It is no coincidence that a city held captive for three months of the year by an exorbitant dousing of sustained rainfall - both dependent on it for survival and crippled by it in the short term - is built around a unique idea of what shelter is. The rains come and go as they please leaving people, street dogs, flying things, and little critters drenched and squinting, yet apparently unbothered. An overhang of a building, someone else's carport, a tree, a tarp tied between two street posts... these become optional waiting stations while a heavy rain strikes, but most op not to use them. I can’t tell if this is out of decisive obstinance, stoic acceptance, or just a hard core rebel spirit that keeps individuals going about their activities while a literal shower from the sky is saturating them from head to toe, but I still reach for my umbrella only to realize that the effort is futile and I am already wet.
So throughout the monsoons, the city functions like that; just like Boston does in a hard winter. Traffic slows a little, people are a little more weathered, and everyone rejoices a little more passionately about an opening of blue sky. But like Boston winters, occasionally and incredibly abruptly, the rains will bring the city to its knees. 26 July 2005 is known as one of the most devastating monsoon days that lashed the city with the eighth heaviest ever recorded 24-hour rainfall of nearly 40 inches. It destroyed thousands of homes, flooded buildings and main arteries, and cost over 5,000 lives.
This year, the monsoons came late. An unseasonably dry period was welcomed by new arrivals like myself but met with great apprehension by anyone with a visceral understanding of its repercussions. Mumbaikars were hoping, praying, and fasting for rain. And the rain did come... and continues to come with incredible determination.
I too welcome it now along with everyone else as both a cooling relief from the pressure build up, and a powerful cleanse for the mind, body, and soul. The experience of watching the towering dark clouds approach you over the Indian Ocean and being tickled by the first drops of rain that send chills across your body in anticipation of the torrent that is about to unload. Then feeling the cloud break over you as it releases a downpour equal in magnitude to the sound of the water ricocheting off everything impenetrable in its path. The almost transcendent nature of this experience makes the idea of shelter or coverage seem vapid.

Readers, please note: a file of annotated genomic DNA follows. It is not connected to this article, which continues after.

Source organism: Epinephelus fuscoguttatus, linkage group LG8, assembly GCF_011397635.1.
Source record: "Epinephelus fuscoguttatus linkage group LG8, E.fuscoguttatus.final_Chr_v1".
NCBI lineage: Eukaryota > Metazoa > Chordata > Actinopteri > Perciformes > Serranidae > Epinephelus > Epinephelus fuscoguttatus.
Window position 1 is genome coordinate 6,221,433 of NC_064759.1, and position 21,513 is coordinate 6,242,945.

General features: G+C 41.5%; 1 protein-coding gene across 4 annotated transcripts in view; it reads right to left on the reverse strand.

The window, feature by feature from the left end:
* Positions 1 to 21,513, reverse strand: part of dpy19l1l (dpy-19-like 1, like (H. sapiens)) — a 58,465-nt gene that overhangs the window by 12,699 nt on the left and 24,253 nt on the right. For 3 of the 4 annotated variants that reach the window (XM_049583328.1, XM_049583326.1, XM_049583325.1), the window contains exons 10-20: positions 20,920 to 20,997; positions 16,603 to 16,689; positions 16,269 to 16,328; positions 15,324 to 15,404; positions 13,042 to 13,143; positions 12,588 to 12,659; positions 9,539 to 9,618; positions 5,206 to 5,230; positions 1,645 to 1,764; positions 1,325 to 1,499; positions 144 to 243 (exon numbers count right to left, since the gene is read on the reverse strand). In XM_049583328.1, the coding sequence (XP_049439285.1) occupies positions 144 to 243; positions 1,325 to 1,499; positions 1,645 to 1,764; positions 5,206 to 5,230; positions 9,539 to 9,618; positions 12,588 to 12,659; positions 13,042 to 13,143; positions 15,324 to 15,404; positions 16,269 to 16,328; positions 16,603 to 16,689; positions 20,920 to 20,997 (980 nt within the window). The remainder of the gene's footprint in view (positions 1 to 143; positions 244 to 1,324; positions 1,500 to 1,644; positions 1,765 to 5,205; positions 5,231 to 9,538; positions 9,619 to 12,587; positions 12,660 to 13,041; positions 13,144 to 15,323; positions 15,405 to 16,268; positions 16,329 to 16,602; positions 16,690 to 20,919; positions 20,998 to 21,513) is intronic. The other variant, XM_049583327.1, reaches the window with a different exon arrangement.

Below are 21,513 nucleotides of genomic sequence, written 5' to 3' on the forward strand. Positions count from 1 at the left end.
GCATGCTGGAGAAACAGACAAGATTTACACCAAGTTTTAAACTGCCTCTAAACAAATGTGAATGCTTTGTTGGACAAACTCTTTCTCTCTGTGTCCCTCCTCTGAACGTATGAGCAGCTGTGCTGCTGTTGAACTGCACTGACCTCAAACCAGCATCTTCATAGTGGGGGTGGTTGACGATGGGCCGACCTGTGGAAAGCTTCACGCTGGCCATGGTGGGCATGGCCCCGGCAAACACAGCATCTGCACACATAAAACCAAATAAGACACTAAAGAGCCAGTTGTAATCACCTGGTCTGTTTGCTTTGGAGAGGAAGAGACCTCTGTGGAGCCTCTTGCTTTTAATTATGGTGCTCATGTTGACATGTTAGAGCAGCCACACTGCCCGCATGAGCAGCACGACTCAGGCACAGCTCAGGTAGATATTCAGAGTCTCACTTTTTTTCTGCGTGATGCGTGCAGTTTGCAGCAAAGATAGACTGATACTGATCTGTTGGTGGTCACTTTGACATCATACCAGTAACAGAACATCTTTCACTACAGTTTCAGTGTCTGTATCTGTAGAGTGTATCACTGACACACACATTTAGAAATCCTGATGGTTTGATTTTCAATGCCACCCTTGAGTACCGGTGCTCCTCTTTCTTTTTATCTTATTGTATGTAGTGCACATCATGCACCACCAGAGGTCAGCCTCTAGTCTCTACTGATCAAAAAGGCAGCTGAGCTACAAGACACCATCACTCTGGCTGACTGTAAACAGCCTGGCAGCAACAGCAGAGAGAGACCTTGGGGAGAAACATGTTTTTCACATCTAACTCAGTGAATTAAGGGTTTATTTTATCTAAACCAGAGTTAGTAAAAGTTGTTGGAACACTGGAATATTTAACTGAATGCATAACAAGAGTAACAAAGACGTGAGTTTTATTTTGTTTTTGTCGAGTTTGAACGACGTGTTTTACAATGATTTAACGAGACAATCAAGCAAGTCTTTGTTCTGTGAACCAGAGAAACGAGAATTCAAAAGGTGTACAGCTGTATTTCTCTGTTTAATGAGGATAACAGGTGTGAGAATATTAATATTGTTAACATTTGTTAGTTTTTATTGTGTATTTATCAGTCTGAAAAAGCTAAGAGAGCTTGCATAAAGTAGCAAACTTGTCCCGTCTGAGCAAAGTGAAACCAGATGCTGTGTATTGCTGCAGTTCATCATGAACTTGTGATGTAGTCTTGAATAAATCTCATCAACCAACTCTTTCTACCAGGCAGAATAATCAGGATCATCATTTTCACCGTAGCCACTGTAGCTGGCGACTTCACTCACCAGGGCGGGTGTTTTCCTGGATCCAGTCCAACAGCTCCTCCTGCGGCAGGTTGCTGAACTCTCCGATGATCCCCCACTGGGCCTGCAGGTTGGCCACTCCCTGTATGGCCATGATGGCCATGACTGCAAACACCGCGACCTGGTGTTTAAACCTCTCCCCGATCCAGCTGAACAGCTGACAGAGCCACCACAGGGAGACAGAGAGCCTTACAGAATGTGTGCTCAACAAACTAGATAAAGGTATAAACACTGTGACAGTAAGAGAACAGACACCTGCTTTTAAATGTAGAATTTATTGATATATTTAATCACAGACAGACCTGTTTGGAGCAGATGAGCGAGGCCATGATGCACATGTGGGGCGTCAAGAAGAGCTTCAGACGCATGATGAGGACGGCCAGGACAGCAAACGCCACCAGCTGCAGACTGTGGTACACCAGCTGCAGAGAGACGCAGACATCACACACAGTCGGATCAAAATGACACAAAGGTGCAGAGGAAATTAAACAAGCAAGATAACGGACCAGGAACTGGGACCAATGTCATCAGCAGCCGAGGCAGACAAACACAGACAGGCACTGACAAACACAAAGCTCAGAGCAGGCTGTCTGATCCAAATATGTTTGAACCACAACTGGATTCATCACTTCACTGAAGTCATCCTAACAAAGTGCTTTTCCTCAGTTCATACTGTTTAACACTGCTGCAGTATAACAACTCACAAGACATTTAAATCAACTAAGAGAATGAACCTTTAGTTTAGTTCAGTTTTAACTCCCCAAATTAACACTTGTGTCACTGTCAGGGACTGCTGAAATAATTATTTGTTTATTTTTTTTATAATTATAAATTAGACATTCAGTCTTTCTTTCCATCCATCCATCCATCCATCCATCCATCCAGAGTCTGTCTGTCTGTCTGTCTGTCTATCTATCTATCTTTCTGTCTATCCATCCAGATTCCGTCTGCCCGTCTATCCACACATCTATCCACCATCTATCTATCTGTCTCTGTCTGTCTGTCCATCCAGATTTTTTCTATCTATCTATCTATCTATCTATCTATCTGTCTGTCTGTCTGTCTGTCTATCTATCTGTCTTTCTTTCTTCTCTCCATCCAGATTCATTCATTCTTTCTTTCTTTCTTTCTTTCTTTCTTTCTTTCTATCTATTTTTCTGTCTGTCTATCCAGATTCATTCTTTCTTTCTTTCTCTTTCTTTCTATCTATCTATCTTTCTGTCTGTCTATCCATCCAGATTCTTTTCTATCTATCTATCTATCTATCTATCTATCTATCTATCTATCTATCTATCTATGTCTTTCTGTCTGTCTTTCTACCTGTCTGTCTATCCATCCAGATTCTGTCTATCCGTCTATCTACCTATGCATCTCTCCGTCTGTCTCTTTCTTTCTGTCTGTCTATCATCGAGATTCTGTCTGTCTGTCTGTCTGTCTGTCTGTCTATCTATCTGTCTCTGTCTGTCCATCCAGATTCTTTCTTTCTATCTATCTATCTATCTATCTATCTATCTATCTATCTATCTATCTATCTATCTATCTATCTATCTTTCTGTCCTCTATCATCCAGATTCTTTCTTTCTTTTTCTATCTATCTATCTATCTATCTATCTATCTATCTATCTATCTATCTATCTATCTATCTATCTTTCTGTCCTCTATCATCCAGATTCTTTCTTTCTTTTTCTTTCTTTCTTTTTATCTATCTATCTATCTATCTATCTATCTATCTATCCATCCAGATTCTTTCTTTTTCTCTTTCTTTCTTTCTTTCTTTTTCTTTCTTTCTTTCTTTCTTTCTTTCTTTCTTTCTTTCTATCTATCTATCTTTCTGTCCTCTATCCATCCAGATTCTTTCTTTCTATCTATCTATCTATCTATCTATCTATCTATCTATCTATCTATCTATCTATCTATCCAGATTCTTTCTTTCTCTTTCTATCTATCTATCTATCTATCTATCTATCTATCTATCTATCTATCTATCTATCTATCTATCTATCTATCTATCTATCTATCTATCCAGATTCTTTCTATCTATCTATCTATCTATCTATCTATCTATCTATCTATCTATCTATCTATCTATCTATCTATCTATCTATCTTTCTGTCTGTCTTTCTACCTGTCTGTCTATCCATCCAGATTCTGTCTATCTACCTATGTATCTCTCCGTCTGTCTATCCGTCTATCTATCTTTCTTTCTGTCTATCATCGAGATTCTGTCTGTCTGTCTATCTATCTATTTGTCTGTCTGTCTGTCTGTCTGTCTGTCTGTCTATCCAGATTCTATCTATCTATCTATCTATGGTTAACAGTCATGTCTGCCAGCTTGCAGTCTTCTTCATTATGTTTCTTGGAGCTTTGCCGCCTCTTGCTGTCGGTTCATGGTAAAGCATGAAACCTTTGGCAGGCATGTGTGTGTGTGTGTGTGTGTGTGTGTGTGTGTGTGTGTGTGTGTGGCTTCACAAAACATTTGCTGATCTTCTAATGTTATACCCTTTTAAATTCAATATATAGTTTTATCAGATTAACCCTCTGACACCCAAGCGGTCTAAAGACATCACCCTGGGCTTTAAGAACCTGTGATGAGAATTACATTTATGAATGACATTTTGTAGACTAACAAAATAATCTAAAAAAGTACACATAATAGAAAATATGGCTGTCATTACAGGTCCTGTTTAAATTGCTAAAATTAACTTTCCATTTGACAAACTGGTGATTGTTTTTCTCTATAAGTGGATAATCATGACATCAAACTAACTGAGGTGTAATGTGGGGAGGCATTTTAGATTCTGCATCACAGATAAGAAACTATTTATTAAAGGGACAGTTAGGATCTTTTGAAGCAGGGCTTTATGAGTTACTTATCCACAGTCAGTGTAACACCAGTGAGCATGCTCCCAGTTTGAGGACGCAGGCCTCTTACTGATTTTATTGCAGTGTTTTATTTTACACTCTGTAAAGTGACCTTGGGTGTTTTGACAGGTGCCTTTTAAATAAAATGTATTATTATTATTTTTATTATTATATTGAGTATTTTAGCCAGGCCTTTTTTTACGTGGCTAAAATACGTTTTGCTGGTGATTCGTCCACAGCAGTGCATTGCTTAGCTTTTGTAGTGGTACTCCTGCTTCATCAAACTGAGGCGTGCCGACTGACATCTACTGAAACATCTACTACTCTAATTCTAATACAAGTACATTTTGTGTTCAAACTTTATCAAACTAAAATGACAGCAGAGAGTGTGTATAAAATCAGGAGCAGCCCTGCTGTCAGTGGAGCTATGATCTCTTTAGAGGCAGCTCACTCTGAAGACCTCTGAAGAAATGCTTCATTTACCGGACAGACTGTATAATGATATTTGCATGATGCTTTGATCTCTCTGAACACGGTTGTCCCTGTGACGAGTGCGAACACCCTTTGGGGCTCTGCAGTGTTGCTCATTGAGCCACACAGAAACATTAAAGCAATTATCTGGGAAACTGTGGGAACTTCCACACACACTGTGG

But this is not a treatise on the emotional magnitude or catalytic ramifications of the monsoon - or any force of nature in this city for that matter. It's an invitation to think about architecture and the built realm not as the separation of inside and outside - shelter or exposure - but as inclusive custodians of undifferentiated space.
In its literal interpretation, this idea of undifferentiated space, or architecture that is defined neither by an interior or exterior but the co-merging of the two, is a lot more applicable to a tropical climate such as Mumbai’s than the northeast climate of Boston of course. But in a figurative sense I can't resist the temptation to go outside my field (an intellectual faux pas that seems to be common practice in my field) and draw from cellular biology for a broader meaning of the term.
In cellular biology an undifferentiated cell is a primordial cell that has not assumed the morphologic and functional characteristics it will later acquire. In its primitive state, what it lacks the in specialization of more mature cells it makes up with potential. To carry this analogy back to the field of architecture for the sake of this argument, an undifferentiated space is a space without specialization and defined by its potential for multiple uses and ways of inhabitation. One could say that all cities are comprised of these kinds of spaces, not the least of which Mumbai, which is growing out of continually repurposed and reclaimed land.
But is advocating for a kind of blank slate architecture of undifferentiated space undoing the role of the architect as the author of a final form? Or is it undoing the ideas of 'final' and 'form' all together? Or is it simply placing the outcome of the form in the hands of others and accepting that use-adaptation and physical change are inevitable consequences of urban development? Perhaps it is a combination, where the role of the architect is really the facilitator of augmentation, working with a value system based on potential rather than final outcome.
Laugier's well-rehearsed image (above) of what was referred to by Vitruvius as "The Primitive Hut" is a good place to start to investigate these questions. It represents an attempt to uncover a natural origin of architecture that is exemplary of a common theme in the enlightenment era when the paradigm of ‘building’ was considered to be imbued with transcendental laws of beauty, and thus possess the potential for divine order. It represents a conception of architecture that is much more closely adaptable to nature than the one we have today. Though neither Laugier nor the enlightenment period necessarily pertain to the urban development here in Mumbai, the desire to strip away extraneous ornament and specification in search for the primordial origin of dwelling more harmoniously with the elements might be.
So I leave this week's entry as an introduction to a series of entries in the forthcoming weeks devoted to an architecture inside out. One that belongs to no category, type, or class. One that we don't really study in school or practice in the field. It's an architecture that arises out of the uses and immediate needs of people living at bottom of the food chain. It's architecture with a lower case 'a'.